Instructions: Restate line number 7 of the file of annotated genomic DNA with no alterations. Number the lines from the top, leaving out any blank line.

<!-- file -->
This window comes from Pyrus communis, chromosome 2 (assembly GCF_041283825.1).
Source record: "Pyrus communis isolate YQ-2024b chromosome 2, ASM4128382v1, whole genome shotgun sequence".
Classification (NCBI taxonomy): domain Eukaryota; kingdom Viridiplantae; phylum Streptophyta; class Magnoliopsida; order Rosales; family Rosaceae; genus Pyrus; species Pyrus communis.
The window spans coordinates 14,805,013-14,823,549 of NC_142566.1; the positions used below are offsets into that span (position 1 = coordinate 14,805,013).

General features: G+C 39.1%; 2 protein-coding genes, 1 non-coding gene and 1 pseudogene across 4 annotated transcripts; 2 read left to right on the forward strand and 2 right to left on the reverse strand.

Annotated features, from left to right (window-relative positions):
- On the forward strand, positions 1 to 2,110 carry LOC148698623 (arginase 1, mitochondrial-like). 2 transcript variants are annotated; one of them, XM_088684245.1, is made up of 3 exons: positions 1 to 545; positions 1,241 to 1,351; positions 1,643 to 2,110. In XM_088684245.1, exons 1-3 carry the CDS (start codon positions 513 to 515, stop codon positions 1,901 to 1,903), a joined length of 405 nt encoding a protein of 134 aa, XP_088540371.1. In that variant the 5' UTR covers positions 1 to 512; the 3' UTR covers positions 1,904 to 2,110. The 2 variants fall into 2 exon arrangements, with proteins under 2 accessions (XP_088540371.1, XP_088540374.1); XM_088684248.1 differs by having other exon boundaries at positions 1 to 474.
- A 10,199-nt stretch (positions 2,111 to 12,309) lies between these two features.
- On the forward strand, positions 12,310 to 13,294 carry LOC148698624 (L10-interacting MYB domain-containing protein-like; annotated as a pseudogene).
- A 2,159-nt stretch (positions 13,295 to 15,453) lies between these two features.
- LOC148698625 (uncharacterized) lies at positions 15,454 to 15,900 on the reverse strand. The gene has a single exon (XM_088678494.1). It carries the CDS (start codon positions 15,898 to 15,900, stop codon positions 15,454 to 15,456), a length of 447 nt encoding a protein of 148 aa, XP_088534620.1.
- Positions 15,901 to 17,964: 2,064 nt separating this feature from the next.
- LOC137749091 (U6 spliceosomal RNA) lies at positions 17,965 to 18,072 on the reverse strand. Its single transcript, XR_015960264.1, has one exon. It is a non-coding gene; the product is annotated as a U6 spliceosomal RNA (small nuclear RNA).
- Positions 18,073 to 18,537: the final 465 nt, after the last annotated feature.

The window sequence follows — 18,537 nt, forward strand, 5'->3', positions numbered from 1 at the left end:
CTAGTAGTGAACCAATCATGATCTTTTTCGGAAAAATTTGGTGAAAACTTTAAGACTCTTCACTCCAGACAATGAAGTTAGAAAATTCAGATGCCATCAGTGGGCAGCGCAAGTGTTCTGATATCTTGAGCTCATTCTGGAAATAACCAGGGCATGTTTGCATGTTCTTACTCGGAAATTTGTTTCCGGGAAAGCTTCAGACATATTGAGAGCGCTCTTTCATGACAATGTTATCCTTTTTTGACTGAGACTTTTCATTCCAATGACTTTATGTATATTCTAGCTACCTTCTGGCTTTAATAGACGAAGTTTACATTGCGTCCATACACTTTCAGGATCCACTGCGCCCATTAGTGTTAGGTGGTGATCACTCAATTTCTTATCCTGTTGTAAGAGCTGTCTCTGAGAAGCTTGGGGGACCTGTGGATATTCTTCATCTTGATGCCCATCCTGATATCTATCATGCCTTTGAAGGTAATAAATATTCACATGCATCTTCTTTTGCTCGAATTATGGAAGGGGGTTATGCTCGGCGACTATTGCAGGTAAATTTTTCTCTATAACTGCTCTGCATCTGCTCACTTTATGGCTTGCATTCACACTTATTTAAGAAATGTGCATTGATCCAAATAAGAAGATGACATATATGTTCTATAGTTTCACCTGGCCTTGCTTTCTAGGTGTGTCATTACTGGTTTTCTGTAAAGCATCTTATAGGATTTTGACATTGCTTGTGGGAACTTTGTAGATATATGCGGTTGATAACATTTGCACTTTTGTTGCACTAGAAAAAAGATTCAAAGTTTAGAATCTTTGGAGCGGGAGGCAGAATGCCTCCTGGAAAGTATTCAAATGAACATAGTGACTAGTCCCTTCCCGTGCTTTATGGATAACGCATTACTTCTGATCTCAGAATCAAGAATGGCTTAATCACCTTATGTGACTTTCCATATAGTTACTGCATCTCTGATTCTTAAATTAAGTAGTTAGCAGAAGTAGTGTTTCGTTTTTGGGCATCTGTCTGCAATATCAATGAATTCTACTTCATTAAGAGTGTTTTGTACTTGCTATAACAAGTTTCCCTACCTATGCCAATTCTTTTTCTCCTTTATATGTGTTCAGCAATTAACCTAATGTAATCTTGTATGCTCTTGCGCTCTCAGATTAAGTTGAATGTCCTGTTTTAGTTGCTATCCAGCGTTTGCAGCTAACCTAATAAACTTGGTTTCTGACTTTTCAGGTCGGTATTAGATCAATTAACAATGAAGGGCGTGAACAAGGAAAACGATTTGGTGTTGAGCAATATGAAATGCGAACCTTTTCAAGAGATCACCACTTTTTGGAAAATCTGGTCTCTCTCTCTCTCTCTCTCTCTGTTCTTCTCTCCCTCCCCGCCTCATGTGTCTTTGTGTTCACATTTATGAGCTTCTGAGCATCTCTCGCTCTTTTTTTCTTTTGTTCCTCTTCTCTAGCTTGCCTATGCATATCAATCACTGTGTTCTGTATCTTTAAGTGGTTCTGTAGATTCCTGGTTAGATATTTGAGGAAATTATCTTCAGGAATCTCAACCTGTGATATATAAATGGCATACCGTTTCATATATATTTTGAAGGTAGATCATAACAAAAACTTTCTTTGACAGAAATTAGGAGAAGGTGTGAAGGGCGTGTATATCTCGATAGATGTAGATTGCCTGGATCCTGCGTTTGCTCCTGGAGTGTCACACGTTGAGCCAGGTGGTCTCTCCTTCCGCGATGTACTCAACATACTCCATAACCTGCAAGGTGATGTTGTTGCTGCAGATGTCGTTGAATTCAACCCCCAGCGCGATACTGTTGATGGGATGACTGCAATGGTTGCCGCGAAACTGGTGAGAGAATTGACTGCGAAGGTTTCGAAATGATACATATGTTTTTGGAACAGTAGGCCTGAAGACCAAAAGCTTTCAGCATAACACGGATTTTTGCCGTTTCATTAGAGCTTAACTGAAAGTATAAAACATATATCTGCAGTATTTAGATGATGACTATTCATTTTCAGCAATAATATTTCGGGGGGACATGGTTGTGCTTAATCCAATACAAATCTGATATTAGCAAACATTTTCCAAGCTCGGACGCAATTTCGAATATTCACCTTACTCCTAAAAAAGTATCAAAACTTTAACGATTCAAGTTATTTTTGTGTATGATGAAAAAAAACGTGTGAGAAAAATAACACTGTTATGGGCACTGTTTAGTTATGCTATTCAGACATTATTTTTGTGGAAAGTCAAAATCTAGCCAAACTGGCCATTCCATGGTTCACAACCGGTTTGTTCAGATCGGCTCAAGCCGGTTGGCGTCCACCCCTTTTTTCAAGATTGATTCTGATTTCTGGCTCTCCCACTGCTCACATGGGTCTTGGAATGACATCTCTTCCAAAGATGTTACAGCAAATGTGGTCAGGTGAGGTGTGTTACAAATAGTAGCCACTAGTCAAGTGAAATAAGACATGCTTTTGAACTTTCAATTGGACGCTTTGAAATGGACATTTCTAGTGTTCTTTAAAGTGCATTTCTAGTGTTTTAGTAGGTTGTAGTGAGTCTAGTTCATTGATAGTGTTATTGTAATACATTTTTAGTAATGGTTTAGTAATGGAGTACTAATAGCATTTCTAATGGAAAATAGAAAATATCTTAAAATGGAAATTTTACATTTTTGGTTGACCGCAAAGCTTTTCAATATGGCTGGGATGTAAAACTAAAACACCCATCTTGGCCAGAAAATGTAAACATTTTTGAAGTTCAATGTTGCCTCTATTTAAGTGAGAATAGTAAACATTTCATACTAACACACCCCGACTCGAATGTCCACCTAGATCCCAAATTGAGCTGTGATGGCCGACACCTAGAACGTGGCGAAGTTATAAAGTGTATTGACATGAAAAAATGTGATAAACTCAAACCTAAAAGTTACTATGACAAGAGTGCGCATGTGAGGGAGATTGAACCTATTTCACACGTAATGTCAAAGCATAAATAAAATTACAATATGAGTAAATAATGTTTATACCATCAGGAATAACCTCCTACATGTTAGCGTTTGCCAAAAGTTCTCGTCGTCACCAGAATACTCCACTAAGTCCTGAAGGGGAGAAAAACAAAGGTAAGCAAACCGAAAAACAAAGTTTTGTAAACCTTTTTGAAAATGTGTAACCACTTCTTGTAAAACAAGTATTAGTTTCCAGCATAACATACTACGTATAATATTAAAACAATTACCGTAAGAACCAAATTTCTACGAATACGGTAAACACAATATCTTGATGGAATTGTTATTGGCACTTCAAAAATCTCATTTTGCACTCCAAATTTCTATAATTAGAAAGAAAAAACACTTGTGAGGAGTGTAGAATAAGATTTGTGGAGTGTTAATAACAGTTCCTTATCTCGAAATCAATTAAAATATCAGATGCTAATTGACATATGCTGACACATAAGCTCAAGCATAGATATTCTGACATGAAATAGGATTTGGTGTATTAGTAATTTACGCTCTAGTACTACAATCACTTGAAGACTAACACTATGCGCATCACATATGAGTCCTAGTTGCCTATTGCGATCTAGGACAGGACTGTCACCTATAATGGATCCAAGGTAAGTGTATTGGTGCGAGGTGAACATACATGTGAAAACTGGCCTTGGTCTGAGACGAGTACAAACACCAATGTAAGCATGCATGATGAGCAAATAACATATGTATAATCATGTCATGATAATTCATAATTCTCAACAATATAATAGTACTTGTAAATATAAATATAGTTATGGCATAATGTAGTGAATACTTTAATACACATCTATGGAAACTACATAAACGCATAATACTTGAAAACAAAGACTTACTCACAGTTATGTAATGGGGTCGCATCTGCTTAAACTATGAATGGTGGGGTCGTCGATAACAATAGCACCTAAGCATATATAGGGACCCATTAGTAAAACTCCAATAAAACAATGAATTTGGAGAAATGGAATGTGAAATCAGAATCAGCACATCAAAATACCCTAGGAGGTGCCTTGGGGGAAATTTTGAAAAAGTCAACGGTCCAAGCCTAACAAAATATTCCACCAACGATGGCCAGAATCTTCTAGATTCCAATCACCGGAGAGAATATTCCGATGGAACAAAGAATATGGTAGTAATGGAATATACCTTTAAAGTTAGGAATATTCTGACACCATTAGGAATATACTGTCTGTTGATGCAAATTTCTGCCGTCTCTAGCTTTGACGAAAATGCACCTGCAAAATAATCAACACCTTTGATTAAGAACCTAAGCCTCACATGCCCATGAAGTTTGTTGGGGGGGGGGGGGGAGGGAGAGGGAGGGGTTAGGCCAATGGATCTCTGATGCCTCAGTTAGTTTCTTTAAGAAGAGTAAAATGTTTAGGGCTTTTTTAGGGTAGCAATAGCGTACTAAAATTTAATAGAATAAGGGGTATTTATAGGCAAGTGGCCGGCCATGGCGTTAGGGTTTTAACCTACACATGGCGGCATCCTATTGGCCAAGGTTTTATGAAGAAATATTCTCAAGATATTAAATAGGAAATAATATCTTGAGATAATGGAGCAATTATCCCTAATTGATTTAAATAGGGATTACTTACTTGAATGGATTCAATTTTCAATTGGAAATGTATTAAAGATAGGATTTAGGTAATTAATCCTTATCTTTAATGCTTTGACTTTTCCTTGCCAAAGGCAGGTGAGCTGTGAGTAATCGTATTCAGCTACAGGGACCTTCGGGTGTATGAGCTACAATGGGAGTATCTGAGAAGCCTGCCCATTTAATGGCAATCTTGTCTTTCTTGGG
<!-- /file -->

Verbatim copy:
- On the forward strand, positions 1 to 2,110 carry LOC148698623 (arginase 1, mitochondrial-like). 2 transcript variants are annotated; one of them, XM_088684245.1, is made up of 3 exons: positions 1 to 545; positions 1,241 to 1,351; positions 1,643 to 2,110. In XM_088684245.1, exons 1-3 carry the CDS (start codon positions 513 to 515, stop codon positions 1,901 to 1,903), a joined length of 405 nt encoding a protein of 134 aa, XP_088540371.1. In that variant the 5' UTR covers positions 1 to 512; the 3' UTR covers positions 1,904 to 2,110. The 2 variants fall into 2 exon arrangements, with proteins under 2 accessions (XP_088540371.1, XP_088540374.1); XM_088684248.1 differs by having other exon boundaries at positions 1 to 474.